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Bee Pollen & Diabetes

by
author image Martin Hughes
Martin Hughes is a chiropractic physician, health writer and the co-owner of a website devoted to natural footgear. He writes about health, fitness, diet and lifestyle. Hughes earned his Bachelor of Science in kinesiology at the University of Waterloo and his doctoral degree from Western States Chiropractic College in Portland, Ore.
Bee Pollen & Diabetes
Bee pollen may be helpful in treating certain aspects of your diabetes. Photo Credit Magone/iStock/Getty Images

Diabetes is a health problem in which your body is unable to effectively process sugar, or glucose, in your blood. There are two main types of diabetes: Type 1 and Type 2. The Better Medicine website states that Type 2 diabetes accounts for 90 to 95 percent of all diabetes cases, and that lifestyle factors are among the most significant factors causing its onset. Meet with your doctor to better understand the relationship between bee pollen and diabetes before using this natural substance to treat your condition.

Diabetes

Certain risk factors may significantly increase your likelihood of developing diabetes. According to the Centers for Disease Control and Prevention, if you have had gestational diabetes -- temporary diabetes that manifests while you are pregnant -- you have a 35 to 60 percent chance of developing permanent diabetes within the next 10 to 20 years. Other important risk factors for this health problem include a sedentary lifestyle, obesity, advanced age and a family history of diabetes.

About Bee Pollen

Bee pollen is an important constituent of a substance called propolis, along with waxes, essential oils and resins. Bee pollen itself is a powder-like substance that is generated by flowering plants and collected by bees. Bee pollen contains numerous nutrients, including sodium, potassium, manganese, iron, copper, calcium, carotene, enzymes, vitamin C, vitamin B-complex and essential fatty acids. This substance also contains significant amounts of plant sterols. Bee pollen is comprised of 10 to 15 percent protein, notes Phyllis A. Balch, a certified nutritional consultant and author of "Prescription for Nutritional Healing."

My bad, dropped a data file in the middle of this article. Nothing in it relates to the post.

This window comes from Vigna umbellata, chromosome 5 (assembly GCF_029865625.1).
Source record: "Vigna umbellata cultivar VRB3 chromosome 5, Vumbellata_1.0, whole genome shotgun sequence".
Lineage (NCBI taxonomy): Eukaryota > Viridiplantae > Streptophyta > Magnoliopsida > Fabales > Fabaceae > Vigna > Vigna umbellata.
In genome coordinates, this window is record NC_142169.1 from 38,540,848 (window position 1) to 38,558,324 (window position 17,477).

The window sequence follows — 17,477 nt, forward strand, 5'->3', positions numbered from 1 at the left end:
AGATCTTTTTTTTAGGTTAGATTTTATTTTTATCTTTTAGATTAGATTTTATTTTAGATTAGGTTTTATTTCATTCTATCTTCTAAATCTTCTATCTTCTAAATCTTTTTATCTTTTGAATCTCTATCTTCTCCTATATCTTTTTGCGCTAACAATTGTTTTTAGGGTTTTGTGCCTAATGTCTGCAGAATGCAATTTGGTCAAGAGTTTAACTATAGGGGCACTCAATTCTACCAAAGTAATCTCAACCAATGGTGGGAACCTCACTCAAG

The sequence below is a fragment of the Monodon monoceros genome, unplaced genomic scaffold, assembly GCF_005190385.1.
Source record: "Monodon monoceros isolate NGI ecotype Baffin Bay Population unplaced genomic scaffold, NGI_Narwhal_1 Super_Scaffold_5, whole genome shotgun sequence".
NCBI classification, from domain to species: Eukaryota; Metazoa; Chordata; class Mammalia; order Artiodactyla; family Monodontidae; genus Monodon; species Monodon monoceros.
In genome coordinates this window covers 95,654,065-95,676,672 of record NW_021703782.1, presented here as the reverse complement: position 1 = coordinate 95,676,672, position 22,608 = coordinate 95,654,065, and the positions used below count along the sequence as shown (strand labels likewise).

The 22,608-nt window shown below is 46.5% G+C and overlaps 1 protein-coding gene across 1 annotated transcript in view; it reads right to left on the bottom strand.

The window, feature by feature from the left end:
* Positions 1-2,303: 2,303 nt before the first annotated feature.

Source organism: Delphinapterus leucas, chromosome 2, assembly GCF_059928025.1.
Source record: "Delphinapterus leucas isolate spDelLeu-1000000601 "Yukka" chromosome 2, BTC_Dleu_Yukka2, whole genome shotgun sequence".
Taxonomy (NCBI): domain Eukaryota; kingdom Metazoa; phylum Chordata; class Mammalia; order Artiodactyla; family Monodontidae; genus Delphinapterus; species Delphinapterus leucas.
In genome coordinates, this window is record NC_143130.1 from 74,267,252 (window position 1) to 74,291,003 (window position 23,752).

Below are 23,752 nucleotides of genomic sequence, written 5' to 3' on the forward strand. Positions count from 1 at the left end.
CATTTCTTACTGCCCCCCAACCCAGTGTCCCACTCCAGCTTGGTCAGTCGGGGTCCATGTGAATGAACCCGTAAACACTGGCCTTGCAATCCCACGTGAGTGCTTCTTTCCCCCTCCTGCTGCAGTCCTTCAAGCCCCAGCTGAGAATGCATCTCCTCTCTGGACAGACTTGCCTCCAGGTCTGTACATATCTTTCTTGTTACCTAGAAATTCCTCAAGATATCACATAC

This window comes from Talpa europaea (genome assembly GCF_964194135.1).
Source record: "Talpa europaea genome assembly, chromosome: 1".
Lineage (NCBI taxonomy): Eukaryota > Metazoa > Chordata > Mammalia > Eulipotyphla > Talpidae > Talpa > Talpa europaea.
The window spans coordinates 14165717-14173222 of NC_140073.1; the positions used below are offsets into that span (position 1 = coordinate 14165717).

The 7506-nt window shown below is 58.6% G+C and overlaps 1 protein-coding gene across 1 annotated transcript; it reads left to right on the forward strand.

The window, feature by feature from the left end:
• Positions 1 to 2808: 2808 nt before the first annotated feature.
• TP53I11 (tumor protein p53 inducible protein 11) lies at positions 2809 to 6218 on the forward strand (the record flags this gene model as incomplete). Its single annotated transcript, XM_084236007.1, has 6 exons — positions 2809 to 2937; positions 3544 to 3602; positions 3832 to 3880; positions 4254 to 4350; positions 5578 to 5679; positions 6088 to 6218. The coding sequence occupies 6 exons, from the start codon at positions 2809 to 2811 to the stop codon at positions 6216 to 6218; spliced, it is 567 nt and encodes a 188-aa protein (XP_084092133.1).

Bee Pollen and Diabetes

Bee propolis, which contains bee pollen, may be helpful in preventing diabetes-related kidney problems, such as nephropathy. According to a 2009 study by O.M. Abo-Salem and colleagues published in the "Pakistan Journal of Pharmaceutical Sciences," bee propolis may be helpful in mitigating oxidative stress and delaying the onset of diabetic nephropathy in people who have diabetes. Oxidative stress, note the researchers, is a significant factor in the disease process of diabetic nepropathy, or kidney damage.

Considerations

Diabetes is a life-long condition that requires constant management to help avoid life-threatening health complications. Natural substances have long been used in treating various aspects of diabetes, although not all natural healing agents may be appropriate for you or your condition. Before using bee products or other natural supplements, review the merits, risks and limitations of these substances with your primary care provider. A health care practitioner who specializes in clinical nutrition may provide the most relevant information about these products and their true health effects.

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